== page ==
Mark Kelner is a visual artist and filmmaker based in Washington, DC and Brooklyn. He has studied with the esteemed novelist Vasily Aksyonov during his time at George Mason University and, prior to the art world, worked alongside filmmaker Steven Spielberg coordinating the production of video testimonies of Holocaust survivors in Eastern Europe and the former Soviet Union for the USC Shoah Foundation Institute. His work has appeared in Artenol, The Atlantic, The Washington Post and The Times among an extensive list of other media outlets. We are happy to introduce the artist, Mark Kelner, as his newest solo show entitled “Dollar City” unveiled this weekend at Beacon Gallery.
At first introduction, Kelner states that he was “conceived in Russia, born in Ohio, and raised by television.” Kelner is the son of Russian immigrants who fled the Soviet Union just before his birth. The artwork that he now creates is merely a look into his upbringing, as well as the cultural signifiers – brands, logos, advertisements, slogans, and signs – he came to know intimately growing up in a modern-day America. His newest exhibition, “Dollar City”, is said to function as a trick mirror, reflecting a slightly distorted version of reality that allows the viewer to parse out the invisible socio-economic and cultural elements of control embedded within today’s urban landscape and the built environment. Additionally, though Kelner’s art often features Russian symbology (see example below in his work “400 Years of American Sloganism”, a piece now on show at Beacon Gallery), his works seek primarily to shed light on his experience of growing up in America as a first-generation child of immigrants.
Kelner promotes the fact that the ubiquity of everyday signage – empty words that serve a higher purpose in promoting commerce and salesmanship – ring true as markers of how we Americans see ourselves. Paintings that proclaim “Going Out of Business”, “Fast Cash Loans”, “Last 3 Days”, and “Everything Must Go” function as both reimagined real-to-life signs and as fine art designed to induce desire, while commenting on contemporary capitalist jargon. In Kelner’s highly textured and archival canvases, deeply saturated hues capture an authentic take on 21st century American society. The relationship between text and its visual expression is both intentional and measured. The artist explains that, “in the crude wake of a reality TV presidency, claims masquerading as objective truth have so saturated daily life as to be little more than white noise. In protest, [he] attempts to expose their hollowness, exaggerations, misrepresentations, and limits. The result is a jarring absurdity that inspires viewers to think differently about their world, and to embrace satire, kitsch, and cliché as tools of personal expression,”. In all, Kelner presents a unique take on sloganeering and Americanization.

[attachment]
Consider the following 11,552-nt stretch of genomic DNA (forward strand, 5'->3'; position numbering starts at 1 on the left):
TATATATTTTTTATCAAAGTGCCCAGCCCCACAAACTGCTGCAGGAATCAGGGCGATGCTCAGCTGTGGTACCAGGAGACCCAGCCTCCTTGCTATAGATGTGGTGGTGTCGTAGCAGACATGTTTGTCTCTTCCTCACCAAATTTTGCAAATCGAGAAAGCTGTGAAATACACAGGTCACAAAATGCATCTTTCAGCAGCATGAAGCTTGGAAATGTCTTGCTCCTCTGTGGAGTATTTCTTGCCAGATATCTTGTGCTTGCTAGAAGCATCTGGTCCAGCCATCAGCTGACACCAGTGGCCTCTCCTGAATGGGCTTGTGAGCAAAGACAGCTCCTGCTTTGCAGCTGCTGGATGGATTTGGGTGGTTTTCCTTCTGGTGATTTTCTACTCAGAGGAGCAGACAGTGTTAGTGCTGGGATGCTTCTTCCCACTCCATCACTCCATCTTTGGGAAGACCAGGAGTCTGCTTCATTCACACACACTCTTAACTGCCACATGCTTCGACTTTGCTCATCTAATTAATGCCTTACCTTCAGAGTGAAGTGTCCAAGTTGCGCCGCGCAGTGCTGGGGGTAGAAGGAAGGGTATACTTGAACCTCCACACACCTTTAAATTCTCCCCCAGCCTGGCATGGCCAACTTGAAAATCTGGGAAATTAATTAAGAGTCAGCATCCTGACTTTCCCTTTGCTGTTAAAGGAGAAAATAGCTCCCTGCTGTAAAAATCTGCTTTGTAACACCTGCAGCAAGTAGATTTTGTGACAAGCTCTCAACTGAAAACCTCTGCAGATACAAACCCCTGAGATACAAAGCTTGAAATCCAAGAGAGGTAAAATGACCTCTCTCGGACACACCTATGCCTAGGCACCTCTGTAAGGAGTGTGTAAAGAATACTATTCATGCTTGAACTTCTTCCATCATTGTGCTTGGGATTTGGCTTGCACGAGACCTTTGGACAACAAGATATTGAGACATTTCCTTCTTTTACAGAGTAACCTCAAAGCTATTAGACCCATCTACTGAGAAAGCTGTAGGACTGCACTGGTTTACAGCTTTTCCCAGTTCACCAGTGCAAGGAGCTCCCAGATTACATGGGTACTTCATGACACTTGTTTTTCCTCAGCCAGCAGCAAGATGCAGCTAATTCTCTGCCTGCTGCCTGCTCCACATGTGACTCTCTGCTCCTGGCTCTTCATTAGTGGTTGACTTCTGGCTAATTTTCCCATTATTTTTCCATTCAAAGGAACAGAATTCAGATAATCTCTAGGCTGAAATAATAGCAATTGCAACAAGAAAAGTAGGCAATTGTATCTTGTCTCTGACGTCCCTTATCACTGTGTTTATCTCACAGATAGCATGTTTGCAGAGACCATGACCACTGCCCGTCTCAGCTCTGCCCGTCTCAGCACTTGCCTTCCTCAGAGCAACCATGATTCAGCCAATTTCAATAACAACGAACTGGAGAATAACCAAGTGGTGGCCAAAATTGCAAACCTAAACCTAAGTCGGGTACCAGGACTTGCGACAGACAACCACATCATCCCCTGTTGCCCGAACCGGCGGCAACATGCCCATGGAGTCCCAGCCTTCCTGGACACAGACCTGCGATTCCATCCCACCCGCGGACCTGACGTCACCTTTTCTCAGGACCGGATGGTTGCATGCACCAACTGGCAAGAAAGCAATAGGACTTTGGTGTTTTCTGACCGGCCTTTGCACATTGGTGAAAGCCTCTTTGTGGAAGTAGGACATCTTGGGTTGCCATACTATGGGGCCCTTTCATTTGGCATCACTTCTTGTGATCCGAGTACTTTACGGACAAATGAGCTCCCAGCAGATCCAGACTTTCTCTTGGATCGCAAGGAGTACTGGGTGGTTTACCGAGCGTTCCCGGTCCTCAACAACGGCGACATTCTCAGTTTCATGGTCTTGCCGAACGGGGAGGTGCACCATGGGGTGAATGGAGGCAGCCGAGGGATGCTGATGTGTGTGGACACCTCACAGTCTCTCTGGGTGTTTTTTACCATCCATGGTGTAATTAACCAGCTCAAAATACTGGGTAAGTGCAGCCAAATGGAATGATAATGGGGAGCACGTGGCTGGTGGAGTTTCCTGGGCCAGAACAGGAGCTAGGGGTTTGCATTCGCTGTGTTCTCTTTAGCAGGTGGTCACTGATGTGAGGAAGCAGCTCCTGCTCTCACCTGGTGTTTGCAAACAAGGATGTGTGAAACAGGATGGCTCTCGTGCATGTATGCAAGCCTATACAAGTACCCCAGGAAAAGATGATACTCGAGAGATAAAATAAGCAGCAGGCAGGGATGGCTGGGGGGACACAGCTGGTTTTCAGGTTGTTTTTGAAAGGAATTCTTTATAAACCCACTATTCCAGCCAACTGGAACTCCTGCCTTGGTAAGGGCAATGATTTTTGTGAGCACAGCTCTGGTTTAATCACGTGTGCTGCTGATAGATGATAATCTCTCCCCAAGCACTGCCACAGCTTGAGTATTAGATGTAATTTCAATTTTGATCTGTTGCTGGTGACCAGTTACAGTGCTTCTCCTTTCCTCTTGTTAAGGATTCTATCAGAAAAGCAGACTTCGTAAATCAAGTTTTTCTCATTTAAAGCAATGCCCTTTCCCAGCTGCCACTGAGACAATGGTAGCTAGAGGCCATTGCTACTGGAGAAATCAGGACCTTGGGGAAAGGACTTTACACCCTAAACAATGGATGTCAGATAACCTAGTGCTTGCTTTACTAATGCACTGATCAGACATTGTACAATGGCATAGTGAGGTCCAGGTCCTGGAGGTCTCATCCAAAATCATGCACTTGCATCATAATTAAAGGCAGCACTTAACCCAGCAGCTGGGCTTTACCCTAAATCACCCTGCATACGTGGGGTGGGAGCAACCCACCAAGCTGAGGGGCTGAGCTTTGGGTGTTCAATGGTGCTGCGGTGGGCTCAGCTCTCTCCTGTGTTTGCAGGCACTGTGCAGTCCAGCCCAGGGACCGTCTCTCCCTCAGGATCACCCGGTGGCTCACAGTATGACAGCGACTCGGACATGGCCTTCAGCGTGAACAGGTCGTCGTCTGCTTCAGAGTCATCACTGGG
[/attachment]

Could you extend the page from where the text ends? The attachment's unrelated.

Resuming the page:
Kelner’s artwork allows us to take a closer, more discriminatory look at the images we see on a daily basis, but likely rarely process at a conscious-level. “The nature of propaganda is a familiar theme in my practice, one that often documents and distorts imagery ranging from art history to pop culture to reveal their inherent contradictions as familiar symbols of contemporary life: their false representation of ideas, and as false idols propping up a system of consumerism where things and people are commodities,” says the artist. By turning ubiquitous mass and signage into the main focus, Kelner puts forth an opportunity for realization and awareness of systematic workings ‘behind the curtain’ of what we view and understand to be “America”. He offers a deconstructed view of our world in its most plain, glaring, diminished form via the lens of an everyday consumer of life in the U.S.
Furthermore, by recognizing the propaganda that exists as an oppressive daily reality within our country, we can question what it really means to be an ‘American’ in current society. As a directional hint, Kelner’s foremost personal statement on his own website shares that his work is “often rooted in the refraction of overlapping, if not competing, personal identities…”.
Special thanks to Mark for sharing his work, experience, and thoughts with us. His solo show, “Dollar City” will be on view through October 31st at Beacon Gallery. To keep up with the artist, visit his website markkelner.com and on instagram @markkelnerstudio
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